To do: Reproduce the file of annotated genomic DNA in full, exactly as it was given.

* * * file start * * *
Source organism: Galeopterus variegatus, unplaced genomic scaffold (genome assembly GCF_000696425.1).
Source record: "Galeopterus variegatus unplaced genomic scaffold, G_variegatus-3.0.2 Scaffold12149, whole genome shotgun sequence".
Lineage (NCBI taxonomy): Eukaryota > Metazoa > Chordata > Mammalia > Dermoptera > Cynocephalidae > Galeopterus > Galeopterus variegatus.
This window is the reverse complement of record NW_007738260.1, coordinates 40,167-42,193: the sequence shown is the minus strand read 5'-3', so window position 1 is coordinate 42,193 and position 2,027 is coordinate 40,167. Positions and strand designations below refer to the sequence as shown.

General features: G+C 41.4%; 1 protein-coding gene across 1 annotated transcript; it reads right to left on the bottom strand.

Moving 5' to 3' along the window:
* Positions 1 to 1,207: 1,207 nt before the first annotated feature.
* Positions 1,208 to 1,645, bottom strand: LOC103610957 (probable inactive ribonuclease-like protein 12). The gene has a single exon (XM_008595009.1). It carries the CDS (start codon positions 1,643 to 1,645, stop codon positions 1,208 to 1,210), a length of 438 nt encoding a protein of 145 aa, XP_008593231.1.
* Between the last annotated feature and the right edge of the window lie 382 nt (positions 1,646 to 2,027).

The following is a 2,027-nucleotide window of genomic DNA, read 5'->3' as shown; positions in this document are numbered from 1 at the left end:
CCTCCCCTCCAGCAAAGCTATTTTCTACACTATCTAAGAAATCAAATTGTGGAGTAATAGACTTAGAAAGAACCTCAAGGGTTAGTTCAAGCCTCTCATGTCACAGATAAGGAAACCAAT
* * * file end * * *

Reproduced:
Source organism: Galeopterus variegatus, unplaced genomic scaffold (genome assembly GCF_000696425.1).
Source record: "Galeopterus variegatus unplaced genomic scaffold, G_variegatus-3.0.2 Scaffold12149, whole genome shotgun sequence".
Lineage (NCBI taxonomy): Eukaryota > Metazoa > Chordata > Mammalia > Dermoptera > Cynocephalidae > Galeopterus > Galeopterus variegatus.
This window is the reverse complement of record NW_007738260.1, coordinates 40,167-42,193: the sequence shown is the minus strand read 5'-3', so window position 1 is coordinate 42,193 and position 2,027 is coordinate 40,167. Positions and strand designations below refer to the sequence as shown.

General features: G+C 41.4%; 1 protein-coding gene across 1 annotated transcript; it reads right to left on the bottom strand.

Moving 5' to 3' along the window:
* Positions 1 to 1,207: 1,207 nt before the first annotated feature.
* Positions 1,208 to 1,645, bottom strand: LOC103610957 (probable inactive ribonuclease-like protein 12). The gene has a single exon (XM_008595009.1). It carries the CDS (start codon positions 1,643 to 1,645, stop codon positions 1,208 to 1,210), a length of 438 nt encoding a protein of 145 aa, XP_008593231.1.
* Between the last annotated feature and the right edge of the window lie 382 nt (positions 1,646 to 2,027).

The following is a 2,027-nucleotide window of genomic DNA, read 5'->3' as shown; positions in this document are numbered from 1 at the left end:
CCTCCCCTCCAGCAAAGCTATTTTCTACACTATCTAAGAAATCAAATTGTGGAGTAATAGACTTAGAAAGAACCTCAAGGGTTAGTTCAAGCCTCTCATGTCACAGATAAGGAAACCAAT